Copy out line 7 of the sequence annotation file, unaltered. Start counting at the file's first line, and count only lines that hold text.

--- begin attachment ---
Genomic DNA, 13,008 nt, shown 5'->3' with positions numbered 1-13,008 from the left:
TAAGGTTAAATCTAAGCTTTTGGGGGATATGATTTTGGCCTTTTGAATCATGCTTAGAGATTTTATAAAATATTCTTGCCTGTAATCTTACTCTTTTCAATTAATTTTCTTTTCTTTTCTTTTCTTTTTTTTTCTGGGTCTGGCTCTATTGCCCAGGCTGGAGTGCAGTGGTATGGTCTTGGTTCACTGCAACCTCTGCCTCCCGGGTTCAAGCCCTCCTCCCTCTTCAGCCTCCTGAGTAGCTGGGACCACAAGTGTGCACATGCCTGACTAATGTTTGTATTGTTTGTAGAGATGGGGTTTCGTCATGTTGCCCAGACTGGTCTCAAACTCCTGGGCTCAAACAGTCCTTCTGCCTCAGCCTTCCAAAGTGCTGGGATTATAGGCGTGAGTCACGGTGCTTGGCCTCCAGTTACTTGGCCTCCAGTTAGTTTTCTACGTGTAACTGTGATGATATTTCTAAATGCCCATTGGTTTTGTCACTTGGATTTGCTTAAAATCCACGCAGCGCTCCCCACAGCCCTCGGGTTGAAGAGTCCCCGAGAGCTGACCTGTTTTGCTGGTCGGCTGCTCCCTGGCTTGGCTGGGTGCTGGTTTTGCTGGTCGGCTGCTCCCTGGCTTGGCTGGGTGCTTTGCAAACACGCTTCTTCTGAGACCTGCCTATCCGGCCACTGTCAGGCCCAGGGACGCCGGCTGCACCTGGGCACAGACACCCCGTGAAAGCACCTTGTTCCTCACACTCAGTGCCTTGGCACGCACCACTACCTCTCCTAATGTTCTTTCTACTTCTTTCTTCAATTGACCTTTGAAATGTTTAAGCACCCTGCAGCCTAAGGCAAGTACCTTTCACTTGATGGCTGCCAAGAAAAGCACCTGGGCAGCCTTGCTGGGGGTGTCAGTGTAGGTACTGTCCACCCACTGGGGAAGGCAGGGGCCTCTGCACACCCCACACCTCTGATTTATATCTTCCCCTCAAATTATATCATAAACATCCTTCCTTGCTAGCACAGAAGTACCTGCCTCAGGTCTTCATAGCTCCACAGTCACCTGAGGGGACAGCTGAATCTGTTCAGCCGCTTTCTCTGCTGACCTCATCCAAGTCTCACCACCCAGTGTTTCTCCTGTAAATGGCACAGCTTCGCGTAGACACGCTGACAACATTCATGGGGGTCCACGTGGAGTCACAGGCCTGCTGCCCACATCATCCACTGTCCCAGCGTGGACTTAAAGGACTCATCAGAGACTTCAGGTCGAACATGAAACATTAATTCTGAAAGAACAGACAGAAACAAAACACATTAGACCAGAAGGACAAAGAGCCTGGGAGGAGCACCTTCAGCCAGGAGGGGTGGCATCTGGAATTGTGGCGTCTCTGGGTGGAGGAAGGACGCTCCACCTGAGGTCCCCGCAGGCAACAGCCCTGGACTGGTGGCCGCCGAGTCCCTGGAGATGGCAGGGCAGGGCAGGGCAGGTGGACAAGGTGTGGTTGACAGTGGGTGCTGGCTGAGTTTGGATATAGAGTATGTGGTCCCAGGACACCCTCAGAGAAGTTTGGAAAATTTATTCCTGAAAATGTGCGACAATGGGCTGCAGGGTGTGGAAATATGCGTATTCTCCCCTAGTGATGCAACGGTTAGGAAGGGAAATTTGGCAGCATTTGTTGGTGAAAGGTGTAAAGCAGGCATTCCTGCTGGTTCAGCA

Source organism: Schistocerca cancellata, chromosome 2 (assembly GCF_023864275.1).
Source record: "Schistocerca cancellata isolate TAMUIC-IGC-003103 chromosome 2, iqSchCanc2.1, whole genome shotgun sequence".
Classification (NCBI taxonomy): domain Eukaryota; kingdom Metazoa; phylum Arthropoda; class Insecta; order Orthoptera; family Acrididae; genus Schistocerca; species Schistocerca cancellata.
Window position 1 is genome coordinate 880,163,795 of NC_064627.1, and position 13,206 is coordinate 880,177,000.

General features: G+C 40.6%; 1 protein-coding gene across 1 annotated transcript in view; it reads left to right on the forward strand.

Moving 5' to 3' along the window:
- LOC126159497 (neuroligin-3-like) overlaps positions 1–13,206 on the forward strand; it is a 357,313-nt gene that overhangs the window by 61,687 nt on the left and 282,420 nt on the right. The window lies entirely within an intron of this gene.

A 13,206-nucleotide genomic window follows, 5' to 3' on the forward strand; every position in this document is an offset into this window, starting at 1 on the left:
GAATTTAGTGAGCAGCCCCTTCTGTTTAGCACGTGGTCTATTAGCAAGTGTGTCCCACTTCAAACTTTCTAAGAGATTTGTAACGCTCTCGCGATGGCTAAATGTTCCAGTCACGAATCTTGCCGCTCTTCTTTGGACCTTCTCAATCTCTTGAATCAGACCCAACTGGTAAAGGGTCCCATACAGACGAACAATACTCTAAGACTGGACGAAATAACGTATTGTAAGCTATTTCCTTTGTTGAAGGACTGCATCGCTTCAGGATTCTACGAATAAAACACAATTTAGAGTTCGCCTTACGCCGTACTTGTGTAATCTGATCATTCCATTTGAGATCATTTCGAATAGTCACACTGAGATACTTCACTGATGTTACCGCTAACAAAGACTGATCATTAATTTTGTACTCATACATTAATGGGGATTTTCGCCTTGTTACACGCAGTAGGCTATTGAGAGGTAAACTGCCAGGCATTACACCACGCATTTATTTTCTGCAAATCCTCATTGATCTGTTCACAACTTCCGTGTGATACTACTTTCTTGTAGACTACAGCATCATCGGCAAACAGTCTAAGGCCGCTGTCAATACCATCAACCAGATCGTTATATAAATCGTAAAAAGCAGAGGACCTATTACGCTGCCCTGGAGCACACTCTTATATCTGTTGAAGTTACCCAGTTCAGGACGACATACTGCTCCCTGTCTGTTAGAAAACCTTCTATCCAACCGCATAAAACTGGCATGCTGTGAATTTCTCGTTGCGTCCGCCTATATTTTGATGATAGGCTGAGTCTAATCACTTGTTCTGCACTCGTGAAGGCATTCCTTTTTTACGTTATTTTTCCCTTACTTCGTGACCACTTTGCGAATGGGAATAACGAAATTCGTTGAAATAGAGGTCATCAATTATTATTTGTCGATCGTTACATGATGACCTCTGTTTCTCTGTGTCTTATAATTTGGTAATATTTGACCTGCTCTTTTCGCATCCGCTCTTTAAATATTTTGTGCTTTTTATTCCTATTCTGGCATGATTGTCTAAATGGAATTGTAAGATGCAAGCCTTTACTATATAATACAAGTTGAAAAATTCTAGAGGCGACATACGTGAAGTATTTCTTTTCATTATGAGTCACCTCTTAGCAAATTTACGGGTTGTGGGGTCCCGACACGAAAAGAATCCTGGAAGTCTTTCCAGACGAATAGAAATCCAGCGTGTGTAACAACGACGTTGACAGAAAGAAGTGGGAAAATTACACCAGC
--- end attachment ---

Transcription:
General features: G+C 40.6%; 1 protein-coding gene across 1 annotated transcript in view; it reads left to right on the forward strand.